LAS VEGAS, N.M. (KRQE) - In August no one seemed to notice when the state starting stocking a Department of Transportation supply warehouse with merchandise from a new vendor.
DOT employees claimed a Las Vegas, N.M., hardware supplier called PB Industries was the low bidder for everything from sledgehammers to batteries to safety equipment.
Over the course of 2 1/2 months, PB Industries supplied the state with thousands of dollars worth of merchandise.
It may be just a nondescript government warehouse, but a krqe news 13 investigation found it to be the center of a scheme to cheat the system and bilk taxpayers.
So what is PB Industries? A hardware store? A wholesale supplier?
Well, it's not in the phone book, it doesn't show up on a Google search, it's not incorporated and it's listed address is just a post office box.
Who are these guys?
"I have no knowledge of where their warehouse is located," said Sal Archuleta, business manager for Las Vegas-based DOT District 4.
Welcome to PB Industries. It's not a warehouse, and it's not a hardware store.
It's the home of Phil Baca. Name doesn't ring a bell? Well, at the DOT, everyone knows Phil Baca.
You see, he was a long-time highway maintenance worker. In 2010 Baca formed PB Industries, and in June 2011 he retired from DOT.
Then in August last year, DOT employees Justin Garcia and Sam Stroud started shifting the state's supply business away from places like Ace Hardware to Phil Baca.
A KRQE News 13 investigation found, even though employees knew merchandise could be purchased cheaper elsewhere, they funneled the higher-priced requisitions to Baca in apparent violation of the state procurement code.
And even though the paperwork was approved by supervisors and reviewed by auditors, no one suspected a thing.
- In July, the DOT bought earmuffs from a Pennsylvania supply house for $5.60 each. Two months later, it bought the same product from PB Industries for $11.88 each.
- In July DOT bought a sledgehammer from Ace Hardware in Santa Fe for $32.88. In September it purchased the same sledgehammer from PB Industries for $49.99.
- In July, Air Gas Safety supplied the DOT 288 pairs of work gloves at 54 cents each. In October the state purchased the gloves from PB Industries for $1.82 each.
Archuleta approved many of the transactions but in retrospect concedes taxpayers paid too much.
"Based on reviewing the information now, no, it doesn't appear to be a good deal for taxpayers," he said.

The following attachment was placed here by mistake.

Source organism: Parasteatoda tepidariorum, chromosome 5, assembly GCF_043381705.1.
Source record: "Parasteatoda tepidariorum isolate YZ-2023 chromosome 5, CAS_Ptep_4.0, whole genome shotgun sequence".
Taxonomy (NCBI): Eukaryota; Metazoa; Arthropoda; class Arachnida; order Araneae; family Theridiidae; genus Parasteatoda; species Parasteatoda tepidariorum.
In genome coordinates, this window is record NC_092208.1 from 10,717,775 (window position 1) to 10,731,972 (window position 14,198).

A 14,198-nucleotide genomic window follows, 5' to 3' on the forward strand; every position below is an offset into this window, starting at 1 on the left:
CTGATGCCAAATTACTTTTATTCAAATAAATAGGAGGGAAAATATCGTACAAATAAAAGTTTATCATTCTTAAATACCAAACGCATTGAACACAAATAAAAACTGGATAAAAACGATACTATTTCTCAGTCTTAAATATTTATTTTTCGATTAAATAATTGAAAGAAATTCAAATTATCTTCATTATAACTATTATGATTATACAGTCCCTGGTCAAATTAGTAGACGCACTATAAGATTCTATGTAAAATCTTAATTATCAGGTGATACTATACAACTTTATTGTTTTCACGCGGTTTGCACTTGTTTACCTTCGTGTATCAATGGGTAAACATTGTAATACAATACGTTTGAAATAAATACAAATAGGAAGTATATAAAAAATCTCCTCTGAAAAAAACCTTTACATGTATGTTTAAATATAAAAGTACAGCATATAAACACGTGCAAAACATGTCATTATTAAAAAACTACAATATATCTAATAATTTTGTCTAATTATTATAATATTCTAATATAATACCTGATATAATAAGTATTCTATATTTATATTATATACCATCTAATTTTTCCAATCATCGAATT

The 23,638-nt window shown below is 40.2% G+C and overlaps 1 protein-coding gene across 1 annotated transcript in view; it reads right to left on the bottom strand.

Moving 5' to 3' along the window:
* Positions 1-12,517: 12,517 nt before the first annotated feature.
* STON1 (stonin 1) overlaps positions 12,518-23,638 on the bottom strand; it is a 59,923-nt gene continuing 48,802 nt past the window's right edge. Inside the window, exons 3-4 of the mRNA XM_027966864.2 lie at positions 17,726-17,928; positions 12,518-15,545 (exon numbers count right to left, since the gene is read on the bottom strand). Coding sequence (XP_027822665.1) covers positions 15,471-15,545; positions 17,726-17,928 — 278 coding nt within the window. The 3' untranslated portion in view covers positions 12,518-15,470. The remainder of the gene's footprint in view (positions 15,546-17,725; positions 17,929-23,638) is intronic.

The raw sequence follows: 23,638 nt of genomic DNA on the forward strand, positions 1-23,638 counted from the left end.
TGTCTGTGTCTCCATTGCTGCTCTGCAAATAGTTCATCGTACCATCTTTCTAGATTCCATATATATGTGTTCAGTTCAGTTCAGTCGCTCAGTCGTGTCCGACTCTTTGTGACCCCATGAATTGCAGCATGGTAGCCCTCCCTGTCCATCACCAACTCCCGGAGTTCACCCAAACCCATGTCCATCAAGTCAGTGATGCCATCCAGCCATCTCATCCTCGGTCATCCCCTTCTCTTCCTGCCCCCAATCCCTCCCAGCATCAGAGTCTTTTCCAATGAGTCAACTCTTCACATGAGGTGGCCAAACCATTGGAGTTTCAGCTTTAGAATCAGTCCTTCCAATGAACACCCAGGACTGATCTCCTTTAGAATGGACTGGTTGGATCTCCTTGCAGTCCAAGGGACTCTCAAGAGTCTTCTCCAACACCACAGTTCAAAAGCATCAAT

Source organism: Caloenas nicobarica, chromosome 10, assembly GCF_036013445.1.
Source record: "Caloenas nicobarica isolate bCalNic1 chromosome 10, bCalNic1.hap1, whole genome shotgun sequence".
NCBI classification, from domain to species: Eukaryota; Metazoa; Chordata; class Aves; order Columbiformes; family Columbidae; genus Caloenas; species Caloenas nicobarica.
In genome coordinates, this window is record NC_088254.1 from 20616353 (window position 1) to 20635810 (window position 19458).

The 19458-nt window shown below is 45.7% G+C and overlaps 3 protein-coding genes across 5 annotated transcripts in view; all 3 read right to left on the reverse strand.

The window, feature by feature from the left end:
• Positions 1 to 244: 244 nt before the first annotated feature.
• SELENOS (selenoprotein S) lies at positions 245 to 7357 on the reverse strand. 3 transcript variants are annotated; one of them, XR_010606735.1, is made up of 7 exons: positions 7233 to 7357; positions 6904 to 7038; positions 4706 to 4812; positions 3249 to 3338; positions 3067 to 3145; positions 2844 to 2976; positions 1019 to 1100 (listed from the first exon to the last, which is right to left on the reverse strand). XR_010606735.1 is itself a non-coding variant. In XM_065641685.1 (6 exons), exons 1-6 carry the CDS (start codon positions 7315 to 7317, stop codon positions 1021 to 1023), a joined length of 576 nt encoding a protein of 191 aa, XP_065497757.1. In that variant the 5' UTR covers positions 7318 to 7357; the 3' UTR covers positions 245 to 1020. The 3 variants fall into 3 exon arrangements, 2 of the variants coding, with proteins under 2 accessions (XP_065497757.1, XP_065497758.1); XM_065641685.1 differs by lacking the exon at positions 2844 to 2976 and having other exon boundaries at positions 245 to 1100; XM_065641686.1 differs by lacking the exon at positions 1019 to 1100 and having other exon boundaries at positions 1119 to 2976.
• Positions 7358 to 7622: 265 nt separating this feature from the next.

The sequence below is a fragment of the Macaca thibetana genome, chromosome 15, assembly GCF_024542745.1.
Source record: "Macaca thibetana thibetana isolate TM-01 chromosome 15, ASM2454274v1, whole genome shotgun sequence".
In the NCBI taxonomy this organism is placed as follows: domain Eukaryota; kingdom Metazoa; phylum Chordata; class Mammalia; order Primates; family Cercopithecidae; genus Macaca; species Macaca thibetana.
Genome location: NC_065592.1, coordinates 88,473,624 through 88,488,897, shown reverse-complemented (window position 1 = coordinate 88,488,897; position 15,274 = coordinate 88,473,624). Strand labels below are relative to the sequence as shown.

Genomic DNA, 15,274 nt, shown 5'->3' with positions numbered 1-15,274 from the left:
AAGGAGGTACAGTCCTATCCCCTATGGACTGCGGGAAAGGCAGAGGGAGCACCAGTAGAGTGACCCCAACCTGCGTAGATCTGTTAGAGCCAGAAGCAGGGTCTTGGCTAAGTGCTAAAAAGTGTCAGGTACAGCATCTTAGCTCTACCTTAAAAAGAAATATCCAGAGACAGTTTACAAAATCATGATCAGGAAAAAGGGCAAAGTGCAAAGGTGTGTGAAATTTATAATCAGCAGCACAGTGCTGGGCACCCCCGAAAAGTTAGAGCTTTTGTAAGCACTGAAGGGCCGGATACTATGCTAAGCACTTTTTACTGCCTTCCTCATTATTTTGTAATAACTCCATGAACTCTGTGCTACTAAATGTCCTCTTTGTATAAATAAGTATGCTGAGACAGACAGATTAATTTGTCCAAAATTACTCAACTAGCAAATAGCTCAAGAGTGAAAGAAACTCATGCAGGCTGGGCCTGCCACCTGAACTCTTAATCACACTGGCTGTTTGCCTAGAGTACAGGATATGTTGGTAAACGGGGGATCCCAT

And how about flashlights for $6.38 in July at Ace Hardware in Santa Fe but three months later $16.62 from PB Industries?
A good deal?
"No," Archuleta said, adding he approved the purchase.
In September a DOT purchase order bought 50-pound drums of ice melt from PB Industries. Instead PB Industries delivered 25-pound bags.
"No, it's not by the book," Archuleta said.
So somebody's cheating the system?
"Correct, and that's what we are going to fix," he said.
The list goes on and on: ear plugs, brooms, bleach, batteries, safety glasses.
Phil Baca told KRQE News 13 the state DOT is his only client but said he has done nothing wrong.
"The only thing I can say is I had the lowest bid," Baca said. "When I worked for the state, and I dealt with a lot of vendors, we always went with the lowest bid.
"So I imagine they did the same thing."
Baca express surprise when told DOT had not gone with the lowest bid.
"They didn't in this case?" he said. "I don't know, sir.
"That's something you are going to have to ask Mr. Garcia."
Following the News 13 investigation, DOT procurement employees Justin Garcia and Sam Stroud were briefly placed on paid administrative leave pending an internal DOT investigation.
But why did no one at a supervisory level at DOT noticed what was going on?
"Well, No. 1, we weren't notified that Mr. Baca was the owner of this business," Archuleta said. "No. 2, we failed to look at the price quotes.
"It does bother me, Mr. Barker. It does bother me tremendously."
Paul Gray, the DOT deputy cabinet secretary, said the department will find out how this happened.
"The issue is: Are we being good stewards of taxpayer dollars? And in this case I don't think we are," he said.
The DOT's internal auditor is reviewing hundreds of work orders, bids and requisitions in an effort to find out just what went wrong.
"I think one of the things we need to do is look at our entire procurement process, particularly for small purchases where purchasing agents have the latitude to be able to pick which vendors they choose to get quotes from," Gray continued. "We're going to take corrective action to make sure it doesn't happen again, not just in District 4, but we're going to use this as a case study for all of our purchasing agents so that we have a good idea of what we're doing.
"When I spoke to our procurement bureau chief, his indication was this could have statewide ramifications, and I said absolutely."
Still, were there enough red flags that somebody should have caught what